Abby Lillian Marlatt was born in Manhattan, KS, on March 7, 1869. She graduated from Kansas State Agricultural College with a Bachelor's degree in Domestic Science in 1888, and earned her Master's degree in Chemistry and Domestic Economy in 1890. Her thesis was entitled: "The Relative Digestibility, as Shown by Artificial Digestion of Meat Cooked at High and at Low Oven Temperature." Marlatt worked as a part-time sewing instructor at KSAC, 1888-1890, and also taught home economics in Randolph, KS, 1889-1890. She organized the department and served as a professor of Domestic Economy and Sewing at Utah Agricultural College, 1890-1894, and taught Domestic Economy at the Manual Training High School in Providence, RI, 1894-1909, before joining the staff of the College of Agriculture at the University of Wisconsin in 1909, where she organized their Department of Domestic Economy. In 1917, Herbert Hoover as wartime Food Administrator requested she make the plan for the cooperation of the states in the food conservation work during WWII. She was Secretary of the Women's Division of the Wisconsin Council of Defense, and Committee Chairman at President Hoover's Housing Conference. KSAC conferred upon her the honorary degree of Doctor of Science in 1925. Herbert Hoover appointed her chairman of the Committee on Kitchens and Other Work Centers of the President's Conference on Home Building and Home Ownership, 1930. She received an honorary Doctor of Laws from Utah State College, 1938. Marlatt retired as head of Home Economics at the University of Wisconsin in 1939. She was an active member of Phi Kappa Phi, Sigma Delta Epsilon, Omicron Nu, Phi Upsilon Omicron, American Chemical Society, and the American Association for the Advancement of Science. She died on June 23, 1943 and her niece donated her library of 5000 books, 600 of which were cookbooks, to Kansas State College. The cookbooks are housed in the Rare Books Department of K-State Libraries.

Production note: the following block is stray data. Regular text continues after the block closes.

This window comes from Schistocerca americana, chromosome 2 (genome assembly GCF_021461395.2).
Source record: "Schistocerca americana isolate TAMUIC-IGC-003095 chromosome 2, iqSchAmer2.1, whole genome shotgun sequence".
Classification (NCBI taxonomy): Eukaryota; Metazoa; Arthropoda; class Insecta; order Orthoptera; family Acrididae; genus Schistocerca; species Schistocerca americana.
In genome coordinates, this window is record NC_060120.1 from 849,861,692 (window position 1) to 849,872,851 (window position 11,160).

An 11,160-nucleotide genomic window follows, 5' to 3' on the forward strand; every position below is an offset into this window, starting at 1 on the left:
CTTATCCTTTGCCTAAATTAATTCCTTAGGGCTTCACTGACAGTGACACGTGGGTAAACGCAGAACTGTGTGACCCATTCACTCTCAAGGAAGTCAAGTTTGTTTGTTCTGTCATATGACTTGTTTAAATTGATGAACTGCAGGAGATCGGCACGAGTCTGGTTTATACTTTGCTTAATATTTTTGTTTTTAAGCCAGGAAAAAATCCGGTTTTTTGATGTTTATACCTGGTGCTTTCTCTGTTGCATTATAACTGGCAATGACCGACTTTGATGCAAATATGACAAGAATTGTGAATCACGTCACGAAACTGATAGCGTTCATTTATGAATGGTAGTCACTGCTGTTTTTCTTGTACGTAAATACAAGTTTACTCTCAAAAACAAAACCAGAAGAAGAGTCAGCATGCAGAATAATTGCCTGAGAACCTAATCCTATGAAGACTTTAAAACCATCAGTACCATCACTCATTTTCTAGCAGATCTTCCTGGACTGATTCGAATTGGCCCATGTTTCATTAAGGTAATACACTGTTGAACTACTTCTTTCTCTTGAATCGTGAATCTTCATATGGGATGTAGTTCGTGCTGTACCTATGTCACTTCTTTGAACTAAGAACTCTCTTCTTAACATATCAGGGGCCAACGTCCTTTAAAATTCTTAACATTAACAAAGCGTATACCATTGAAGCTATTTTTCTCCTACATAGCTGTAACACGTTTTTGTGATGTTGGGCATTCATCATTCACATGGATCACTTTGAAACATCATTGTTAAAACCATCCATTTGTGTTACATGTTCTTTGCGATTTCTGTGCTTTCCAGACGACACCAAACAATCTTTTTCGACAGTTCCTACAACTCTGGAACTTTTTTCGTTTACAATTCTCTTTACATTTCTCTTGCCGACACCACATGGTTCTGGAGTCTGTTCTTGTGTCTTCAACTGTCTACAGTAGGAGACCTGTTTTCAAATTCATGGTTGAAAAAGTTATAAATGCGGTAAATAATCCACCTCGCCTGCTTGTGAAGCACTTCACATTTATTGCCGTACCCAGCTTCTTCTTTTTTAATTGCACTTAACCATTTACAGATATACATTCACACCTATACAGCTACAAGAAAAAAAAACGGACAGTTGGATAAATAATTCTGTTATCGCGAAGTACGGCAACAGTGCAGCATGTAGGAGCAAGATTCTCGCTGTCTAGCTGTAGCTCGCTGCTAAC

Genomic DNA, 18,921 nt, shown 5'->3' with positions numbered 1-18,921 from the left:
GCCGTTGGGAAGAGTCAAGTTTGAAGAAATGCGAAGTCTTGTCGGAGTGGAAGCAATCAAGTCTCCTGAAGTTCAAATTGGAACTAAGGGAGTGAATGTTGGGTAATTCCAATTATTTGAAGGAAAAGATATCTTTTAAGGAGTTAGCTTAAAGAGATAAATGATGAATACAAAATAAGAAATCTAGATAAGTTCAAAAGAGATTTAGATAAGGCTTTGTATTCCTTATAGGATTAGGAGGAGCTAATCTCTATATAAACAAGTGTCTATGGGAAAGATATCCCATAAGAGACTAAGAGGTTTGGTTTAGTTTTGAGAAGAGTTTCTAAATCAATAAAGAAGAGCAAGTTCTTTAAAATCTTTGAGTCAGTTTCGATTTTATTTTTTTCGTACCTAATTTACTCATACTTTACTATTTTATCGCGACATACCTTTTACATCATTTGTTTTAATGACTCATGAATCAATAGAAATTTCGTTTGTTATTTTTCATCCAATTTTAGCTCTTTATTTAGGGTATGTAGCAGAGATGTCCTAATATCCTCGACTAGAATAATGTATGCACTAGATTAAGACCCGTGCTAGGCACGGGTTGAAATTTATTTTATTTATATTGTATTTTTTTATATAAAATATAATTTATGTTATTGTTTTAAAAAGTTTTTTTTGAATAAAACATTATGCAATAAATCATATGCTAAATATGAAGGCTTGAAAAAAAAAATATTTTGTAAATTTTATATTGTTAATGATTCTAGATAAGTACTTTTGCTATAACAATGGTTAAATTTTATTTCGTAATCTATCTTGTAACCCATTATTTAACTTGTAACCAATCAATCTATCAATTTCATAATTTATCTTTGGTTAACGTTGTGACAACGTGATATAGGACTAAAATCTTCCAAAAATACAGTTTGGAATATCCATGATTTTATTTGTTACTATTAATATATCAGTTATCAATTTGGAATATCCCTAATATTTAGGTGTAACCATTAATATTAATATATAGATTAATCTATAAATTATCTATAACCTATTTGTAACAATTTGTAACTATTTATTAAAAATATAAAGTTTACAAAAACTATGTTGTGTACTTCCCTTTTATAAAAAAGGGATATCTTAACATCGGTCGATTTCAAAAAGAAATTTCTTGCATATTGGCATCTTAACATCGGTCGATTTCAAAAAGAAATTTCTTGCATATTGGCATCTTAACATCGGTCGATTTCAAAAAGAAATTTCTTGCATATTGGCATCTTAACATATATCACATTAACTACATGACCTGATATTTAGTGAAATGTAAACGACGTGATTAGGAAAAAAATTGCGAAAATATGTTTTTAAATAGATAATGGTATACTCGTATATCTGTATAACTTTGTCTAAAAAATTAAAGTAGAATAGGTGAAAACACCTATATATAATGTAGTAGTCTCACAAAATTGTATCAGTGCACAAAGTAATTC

Sources of information:
Vertical File. Marlatt, Abby Lillian
Alumni Record, 1914